GERALT of Rivia has battled all manner of monsters on Netflix fantasy drama The Witcher.
The silver-haired hunk, played by Henry Cavill, laughs in the face of danger time and time again as he dispatches of magical beats on the daily.
From the Striga to the Kikimora, the show draws on the rich Polish folklore that inspired the Andrzej Sapkowski novels.
Now show runner Lauren Hissrich has spoken out about the creative process behind rendering the creatures on screen.
Straight off the bat she was quick to distance the series from the successful Witcher video games.
“What we're trying not to do is to borrow from the video game plot, we're not trying to do a bunch of side quests, we're trying to stick to the source material,” she stressed.
“That being said, to make the source material work for us, then we do have to add new things in occasionally.”
Nonetheless, Hissrich works closely with designer and illustrator Tomek Bagiński, who is familiar with Polish myths and legends and worked with CD Projekt Red on the games.
“So what we try to do – and this is part of the fun of Tomek and I working together with the rest of the writers,” she continued to Express Online.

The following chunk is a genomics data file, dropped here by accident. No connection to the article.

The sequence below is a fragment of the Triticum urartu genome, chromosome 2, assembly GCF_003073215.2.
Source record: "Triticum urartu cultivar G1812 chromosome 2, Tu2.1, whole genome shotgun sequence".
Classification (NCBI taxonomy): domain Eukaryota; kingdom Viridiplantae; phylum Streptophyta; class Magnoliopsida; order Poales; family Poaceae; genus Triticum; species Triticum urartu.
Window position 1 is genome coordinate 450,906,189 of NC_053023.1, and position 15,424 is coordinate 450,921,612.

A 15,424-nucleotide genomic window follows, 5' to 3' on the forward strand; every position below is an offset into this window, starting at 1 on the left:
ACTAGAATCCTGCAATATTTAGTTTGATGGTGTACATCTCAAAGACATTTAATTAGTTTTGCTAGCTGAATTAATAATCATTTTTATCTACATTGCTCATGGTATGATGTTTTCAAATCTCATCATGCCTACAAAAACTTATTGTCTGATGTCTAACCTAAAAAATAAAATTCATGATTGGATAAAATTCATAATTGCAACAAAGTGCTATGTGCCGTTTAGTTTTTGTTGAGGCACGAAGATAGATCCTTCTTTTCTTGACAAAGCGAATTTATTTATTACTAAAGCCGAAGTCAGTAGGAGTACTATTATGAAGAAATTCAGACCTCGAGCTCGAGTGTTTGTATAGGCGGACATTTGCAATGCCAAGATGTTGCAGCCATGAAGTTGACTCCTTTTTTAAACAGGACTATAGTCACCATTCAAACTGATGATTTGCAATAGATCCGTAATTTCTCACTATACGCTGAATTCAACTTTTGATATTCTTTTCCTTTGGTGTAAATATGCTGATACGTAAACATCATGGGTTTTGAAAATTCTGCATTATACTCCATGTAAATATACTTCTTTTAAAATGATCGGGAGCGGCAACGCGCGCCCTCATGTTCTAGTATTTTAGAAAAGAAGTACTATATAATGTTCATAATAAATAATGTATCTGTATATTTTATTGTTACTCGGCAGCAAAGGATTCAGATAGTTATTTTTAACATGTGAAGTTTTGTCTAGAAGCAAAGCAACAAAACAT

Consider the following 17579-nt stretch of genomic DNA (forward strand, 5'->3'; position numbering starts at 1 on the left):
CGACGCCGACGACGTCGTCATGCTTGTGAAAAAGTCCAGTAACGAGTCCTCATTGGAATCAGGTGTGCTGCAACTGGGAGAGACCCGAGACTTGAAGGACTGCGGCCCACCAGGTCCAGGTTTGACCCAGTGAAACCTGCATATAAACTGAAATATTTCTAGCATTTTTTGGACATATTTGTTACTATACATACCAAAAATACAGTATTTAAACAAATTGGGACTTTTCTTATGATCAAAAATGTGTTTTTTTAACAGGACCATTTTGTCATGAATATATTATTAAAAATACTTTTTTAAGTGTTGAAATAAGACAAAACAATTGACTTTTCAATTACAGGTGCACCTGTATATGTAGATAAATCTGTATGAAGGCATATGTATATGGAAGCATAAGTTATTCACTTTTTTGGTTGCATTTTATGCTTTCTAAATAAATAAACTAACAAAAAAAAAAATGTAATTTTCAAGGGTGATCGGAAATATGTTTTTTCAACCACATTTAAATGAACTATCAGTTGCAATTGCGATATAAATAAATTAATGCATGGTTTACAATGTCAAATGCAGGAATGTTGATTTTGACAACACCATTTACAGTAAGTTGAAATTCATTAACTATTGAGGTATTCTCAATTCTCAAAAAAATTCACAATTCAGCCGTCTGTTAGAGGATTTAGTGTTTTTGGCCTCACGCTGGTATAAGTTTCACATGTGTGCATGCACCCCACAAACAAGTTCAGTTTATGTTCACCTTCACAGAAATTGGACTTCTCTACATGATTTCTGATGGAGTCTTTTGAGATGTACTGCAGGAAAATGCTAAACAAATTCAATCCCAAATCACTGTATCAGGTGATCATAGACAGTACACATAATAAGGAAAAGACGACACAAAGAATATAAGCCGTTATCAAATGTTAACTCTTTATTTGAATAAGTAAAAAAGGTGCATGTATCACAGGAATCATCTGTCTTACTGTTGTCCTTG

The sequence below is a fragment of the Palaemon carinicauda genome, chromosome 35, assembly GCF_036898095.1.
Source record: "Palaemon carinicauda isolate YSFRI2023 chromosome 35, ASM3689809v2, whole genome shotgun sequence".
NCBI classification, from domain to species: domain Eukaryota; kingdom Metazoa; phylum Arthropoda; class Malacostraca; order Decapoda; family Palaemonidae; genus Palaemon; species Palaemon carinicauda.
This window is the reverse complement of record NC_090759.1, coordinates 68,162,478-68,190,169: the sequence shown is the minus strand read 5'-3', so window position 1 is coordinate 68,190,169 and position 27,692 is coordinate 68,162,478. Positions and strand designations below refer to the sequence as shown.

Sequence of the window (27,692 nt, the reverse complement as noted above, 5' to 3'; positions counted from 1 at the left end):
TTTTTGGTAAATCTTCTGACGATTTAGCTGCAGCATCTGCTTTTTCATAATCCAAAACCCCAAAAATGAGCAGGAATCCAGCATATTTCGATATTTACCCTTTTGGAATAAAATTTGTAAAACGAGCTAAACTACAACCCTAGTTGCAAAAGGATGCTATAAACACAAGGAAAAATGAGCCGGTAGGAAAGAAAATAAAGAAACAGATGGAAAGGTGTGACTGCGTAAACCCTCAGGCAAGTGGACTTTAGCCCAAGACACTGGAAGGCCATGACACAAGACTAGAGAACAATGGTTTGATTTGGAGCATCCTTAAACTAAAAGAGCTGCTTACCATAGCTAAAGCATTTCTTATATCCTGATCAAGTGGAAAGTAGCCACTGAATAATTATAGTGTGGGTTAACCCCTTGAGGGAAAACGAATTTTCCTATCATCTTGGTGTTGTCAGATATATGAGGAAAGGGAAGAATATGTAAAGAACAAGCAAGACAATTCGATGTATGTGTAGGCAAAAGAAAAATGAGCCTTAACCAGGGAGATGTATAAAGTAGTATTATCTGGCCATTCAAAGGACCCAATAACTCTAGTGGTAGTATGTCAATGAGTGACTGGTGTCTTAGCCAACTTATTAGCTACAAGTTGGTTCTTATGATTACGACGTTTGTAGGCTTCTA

“For instance, if we want a new monster we will go to Tomek and say, like, what are the stories that you were told growing up?
“What are the monsters that you were scared of? How do we start to like build out this world so that it feels appropriate to the original source material, even if it's new?”
The references to fairy tales are definitely apparent in the show’s first eight episodes.
For example, Urcheon (Bart Edwards) is cursed and transformed into a beast until he finds true love, a clear nod to Beauty and the Beast.
Elsewhere, Renfri (Emma Appleton) is banished from her kingdom and fights for survival with seven warriors at her side – a nod to Snow White and the Seven Dwarves.
In other Witcher news, spin-off film Nightmare of the Wolf was announced earlier this week.
The Witcher season 1 is available to stream on Netflix now.
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